Slater applied the Page 69 Test to Rollover, the second Dan Mahoney novel, and reported the following:
I love the page 69 “test”. I once took a workshop with editor/agent Donald Maass who said that there “must be tension on every page that you write—no matter what you write!” I assume that even meant cookbooks! Maybe something like “will the soufflé fall?” Well, maybe not cookbooks but it’s great advice and absolutely needs to be taken to heart by mystery writers!Learn more about Rollover at the publisher's website.
When I read this assignment, I couldn’t wait to turn to the sixty-ninth page of Rollover—and (thank God) I wasn’t disappointed. It’s the last page of Chapter Seven and ties up one of the first of several loose ends. Actually, it gives the name of a possible culprit who might have set up Dan Mahoney to be killed and fingers another. One of those “the plot thickens” sorts of events.
Dan who barely escaped with his life after a rollover accident (that wasn’t an accident) is trying to find out just who knew which route he was taking from Hobbs, NM to Wagon Mound, NM. He’s just called the insurance office in Hobbs where he wrapped up a case of insurance fraud for a United Life and Casualty satellite office. (See the first Dan Mahoney mystery, Flash Flood) And the secretary tells him someone called:“Do you remember what she asked?”The caller’s name was Amber and was a possible direct tie-in to the bank and one Lawrence Woods, its president. This page is loaded with foreshadowing and solves one aspect of who had him followed, cut his car’s hoses stalling him on the side of the road and then tries to kill him. In all modestly I’d move forward after this page and read on. Page 69 of Rollover passed the test!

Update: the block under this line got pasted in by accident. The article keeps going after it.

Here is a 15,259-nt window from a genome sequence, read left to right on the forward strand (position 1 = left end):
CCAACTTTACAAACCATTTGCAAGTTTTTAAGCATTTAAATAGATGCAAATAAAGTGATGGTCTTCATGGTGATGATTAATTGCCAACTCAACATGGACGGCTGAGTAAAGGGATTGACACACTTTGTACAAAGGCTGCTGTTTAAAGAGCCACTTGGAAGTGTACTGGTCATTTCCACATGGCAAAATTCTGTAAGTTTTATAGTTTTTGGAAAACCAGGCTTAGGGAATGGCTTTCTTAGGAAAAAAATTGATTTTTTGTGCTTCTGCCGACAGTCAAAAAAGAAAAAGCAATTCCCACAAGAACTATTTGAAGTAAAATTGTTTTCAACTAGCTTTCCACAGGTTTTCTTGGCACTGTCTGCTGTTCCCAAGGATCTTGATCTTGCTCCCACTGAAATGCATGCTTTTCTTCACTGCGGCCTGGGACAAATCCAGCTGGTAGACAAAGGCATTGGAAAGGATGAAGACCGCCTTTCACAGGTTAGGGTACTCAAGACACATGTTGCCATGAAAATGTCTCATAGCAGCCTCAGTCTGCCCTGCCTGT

“Well, they were planning a little welcoming get-together for that afternoon and it would make a difference which way you were coming. That is, the back way would get you there quicker but up through Albuquerque would be an easier drive—more four-lane.”
Lie number three. “And you told her I was taking the scenic route?”
“Yes, up through Roy. I remember you saying that you’d never seen the lesser prairie. And I mentioned that you’d gotten away early . . . She was so sweet and the party sounded so thoughtful.
Read--Coffee with a Canine: Susan Slater & Toby and Tess.